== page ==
Custer died in a fight with a few thousand Lakota and Cheyenne warriors. This battle is known to be the most successful one fought by the American Indians against the US Army in the West.

During the years the Monument expanded to a National Cemetery and now includes also graces of soldiers from other wars, from the first and second World Wars, from the Spanish-American War, Korean War, and others.

Little Bighorn National Monument

Photo: Don Mammoser / Shutterstock.com

Bitterroot Valley

Stretching nearly 90 miles long south of Missoula, Bitterroot Valley is one of the relatively hidden but most beautiful places to visit in Montana. Right through the middle of the valley runs the Bitterroot river.

The valley is contoured by Bitterroot Mountains from the west and Sapphire Mountains from the east. All this together makes a beautiful scenic view of the Bitterroot Valley, which is also home to small engaging communities, outdoor recreation, and a few historic highlights.

Bitterroot Valley

Photo: Drummond Photography/Shutterstock

Big Sky

Under the excessive piece of the Montana sky, Big Sky is a census-designated destination in the southwest of Montana. It’s a part of the Greater Yellowstone ecosystem, which offers unlimited opportunities for recreation and relaxation.

Except for the wild whitewater experience, scenic hikes, trout streams, wildlife and vegetation, Big Sky is home to the biggest skiing in the country with nearly 5800 acres of skiable area, extended across four mountains.

The town next to the ski resort offers tons of trails and opportunities for adventurous hiking. If you want to go skiing in “The Treasure State”, Big Sky is one of the best places to visit in Montana. 

Big Sky in Montana

Photo: thierry dehove/Shutterstock

Bighorn Canyon National Recreation Area

One of the 5 largest canyons of the US – Bighorn Canyon stretches across southern Montana and northern Wyoming borders. This recreation area is over 120,000 acres large and features extraordinary scenery of the canyons, extensive forests, valleys and deserts, wetlands, and the famous Bighorn Lake.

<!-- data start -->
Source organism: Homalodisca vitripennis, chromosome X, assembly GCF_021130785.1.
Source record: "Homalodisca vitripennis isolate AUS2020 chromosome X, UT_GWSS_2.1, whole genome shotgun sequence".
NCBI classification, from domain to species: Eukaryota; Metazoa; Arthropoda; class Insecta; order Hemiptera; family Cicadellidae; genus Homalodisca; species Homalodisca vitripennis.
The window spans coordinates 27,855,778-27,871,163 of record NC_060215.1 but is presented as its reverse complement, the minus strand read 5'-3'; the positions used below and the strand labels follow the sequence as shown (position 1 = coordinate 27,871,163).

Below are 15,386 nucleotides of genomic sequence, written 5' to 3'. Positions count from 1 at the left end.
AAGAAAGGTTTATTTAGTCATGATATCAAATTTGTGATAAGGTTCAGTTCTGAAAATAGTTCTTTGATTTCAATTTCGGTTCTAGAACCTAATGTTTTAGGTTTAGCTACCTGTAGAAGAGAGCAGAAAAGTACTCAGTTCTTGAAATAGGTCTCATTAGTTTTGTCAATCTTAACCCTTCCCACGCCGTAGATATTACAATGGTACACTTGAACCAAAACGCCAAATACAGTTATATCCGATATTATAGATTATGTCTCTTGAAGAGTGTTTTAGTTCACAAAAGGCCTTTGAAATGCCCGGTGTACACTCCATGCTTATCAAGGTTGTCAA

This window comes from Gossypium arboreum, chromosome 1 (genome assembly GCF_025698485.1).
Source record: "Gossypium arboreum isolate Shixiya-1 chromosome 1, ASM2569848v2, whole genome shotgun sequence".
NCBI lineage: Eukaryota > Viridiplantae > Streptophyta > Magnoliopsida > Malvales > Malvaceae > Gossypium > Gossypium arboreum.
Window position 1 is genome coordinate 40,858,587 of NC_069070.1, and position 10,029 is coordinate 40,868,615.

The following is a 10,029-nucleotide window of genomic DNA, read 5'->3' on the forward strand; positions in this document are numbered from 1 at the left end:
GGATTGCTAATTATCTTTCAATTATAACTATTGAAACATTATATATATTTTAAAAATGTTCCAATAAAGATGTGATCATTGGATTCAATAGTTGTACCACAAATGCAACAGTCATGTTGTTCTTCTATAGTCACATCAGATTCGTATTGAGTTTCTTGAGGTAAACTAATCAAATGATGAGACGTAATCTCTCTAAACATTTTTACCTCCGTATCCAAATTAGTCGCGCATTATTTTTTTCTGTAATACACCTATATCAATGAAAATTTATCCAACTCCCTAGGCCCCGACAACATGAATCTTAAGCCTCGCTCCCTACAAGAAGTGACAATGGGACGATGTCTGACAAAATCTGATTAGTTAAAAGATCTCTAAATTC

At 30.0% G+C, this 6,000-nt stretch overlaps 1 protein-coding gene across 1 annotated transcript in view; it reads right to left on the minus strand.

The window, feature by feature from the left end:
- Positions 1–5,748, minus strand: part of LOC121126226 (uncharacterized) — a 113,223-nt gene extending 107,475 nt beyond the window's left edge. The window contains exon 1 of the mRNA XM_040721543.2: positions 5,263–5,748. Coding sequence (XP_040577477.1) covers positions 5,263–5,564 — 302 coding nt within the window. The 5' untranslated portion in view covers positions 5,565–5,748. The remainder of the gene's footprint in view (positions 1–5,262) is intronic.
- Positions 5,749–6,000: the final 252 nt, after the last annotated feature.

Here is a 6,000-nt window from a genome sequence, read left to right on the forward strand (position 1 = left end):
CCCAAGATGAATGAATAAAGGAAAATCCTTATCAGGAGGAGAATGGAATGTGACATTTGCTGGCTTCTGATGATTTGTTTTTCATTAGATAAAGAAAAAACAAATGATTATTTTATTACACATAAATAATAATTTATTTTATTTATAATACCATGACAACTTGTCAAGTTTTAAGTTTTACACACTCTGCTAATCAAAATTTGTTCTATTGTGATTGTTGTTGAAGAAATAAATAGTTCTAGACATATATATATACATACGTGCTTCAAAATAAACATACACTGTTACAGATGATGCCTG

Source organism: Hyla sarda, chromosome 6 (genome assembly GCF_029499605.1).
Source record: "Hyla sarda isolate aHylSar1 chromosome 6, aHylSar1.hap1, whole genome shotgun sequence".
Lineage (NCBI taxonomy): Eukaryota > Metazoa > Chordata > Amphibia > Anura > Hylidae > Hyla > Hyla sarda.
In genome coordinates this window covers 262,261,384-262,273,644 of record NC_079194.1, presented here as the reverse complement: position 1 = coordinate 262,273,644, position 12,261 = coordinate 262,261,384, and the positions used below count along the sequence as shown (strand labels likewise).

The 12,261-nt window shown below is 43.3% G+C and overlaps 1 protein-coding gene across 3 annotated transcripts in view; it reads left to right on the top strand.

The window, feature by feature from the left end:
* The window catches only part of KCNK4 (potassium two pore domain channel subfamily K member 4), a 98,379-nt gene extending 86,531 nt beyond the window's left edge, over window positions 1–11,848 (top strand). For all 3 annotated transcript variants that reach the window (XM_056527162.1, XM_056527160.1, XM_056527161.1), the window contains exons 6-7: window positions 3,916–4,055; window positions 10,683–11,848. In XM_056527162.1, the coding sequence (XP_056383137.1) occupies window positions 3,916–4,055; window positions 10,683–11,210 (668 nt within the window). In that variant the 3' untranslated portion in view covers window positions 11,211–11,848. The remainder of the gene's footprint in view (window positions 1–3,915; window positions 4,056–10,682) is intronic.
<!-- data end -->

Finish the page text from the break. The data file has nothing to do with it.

The lake stretches nearly 71 miles through Montana and Wyoming, from which 55 miles are held within the astounding Bighorn Canyon. This dry and rocky land was created about five million years ago by the upheaval of mountains and was eroded by the Bighorn River.

Today it became a beloved destination for travelers where they can go hiking, camping, and marveling at the scenery of the rocky landscape.

Bighorn Canyon National Recreation Area

Photo: Alberto Loyo/Shutterstock

Fort Union Trading Post National Historic Site

Often called “The Walmart of its day,” Fort Union was established in 1828 and was the most important fur trading spot on the upper Missouri shore for nearly 40 years.

Here is where Northern Plains Indians traded buffalo robes and other furs for goods from all around the world, such as guns, clothes, blankets, etc. It was a spot of peaceful exchange and annually traded over 25,000 buffalo robes.

As a result of changing market conditions, Fort Union Trading Post was closed in 1867. Today, the 444-acre large property is established as a historic site and is open daily for its visitors. It is located on the Montana-North Dakota border.

Fort Union Trading Post National Historic Site

Photo: Zack Frank/Shutterstock

Grant-Kohrs Ranch

Trader Johnny Grant recognized the potential of raising cuttle and established this pioneer ranch in the 1850s. Located at Deer Lodge, this area is now a national historic site representing 19th-century Victorian sensibilities and perpetuating the role of cattlemen in American history.

Wide-open spaces, cowboys and broad herds of cattle are here to take you back to the past spirit of the ranch. Guided tours are also available to learn more about the history of this large cattle empire.

Grant-Kohrs Ranch

Photo: Zack Frank/Shutterstock

Whitefish

Located in Montana’s Flathead County on the shores of Whitefish Lake, Whitefish is a small appealing city and is known to be one of the world’s top ski towns. It’s also a gateway to Glacier National Park.

Travelers to Whitefish can enjoy world-class skiing, snowboarding, biking and hiking, boating, as well as live professional theater and many stellar restaurants. 

Whitefish

Photo: Ronnie Chua / Shutterstock.com

Virginia City

Virginia City is located near Yellowstone National park and is one of Montana’s points of pride. This colorful mining camp seems to be frozen in time and canonizes the tales of its early days.

This is where many folks made a fortune, as it was born with the discovery of gold. This ghost town reflects the most fascinating history of any town in Southwest Montana.

Virginia City

Photo: magmarcz/Shutterstock

Livingston

Remember the famous Marlboro advertisement? Yes, this is where it was pictured. Snuggled on the banks of the Yellowstone River, Livingston town is where the authentic spirit of cowboys, ranchers, the rich and famous artists can be sensed.

This historic train town of the late 19th century offers attractions year-round, including arts, music, events and many others.

Livingston Montana

Photo: Nick Fox / Shutterstock.com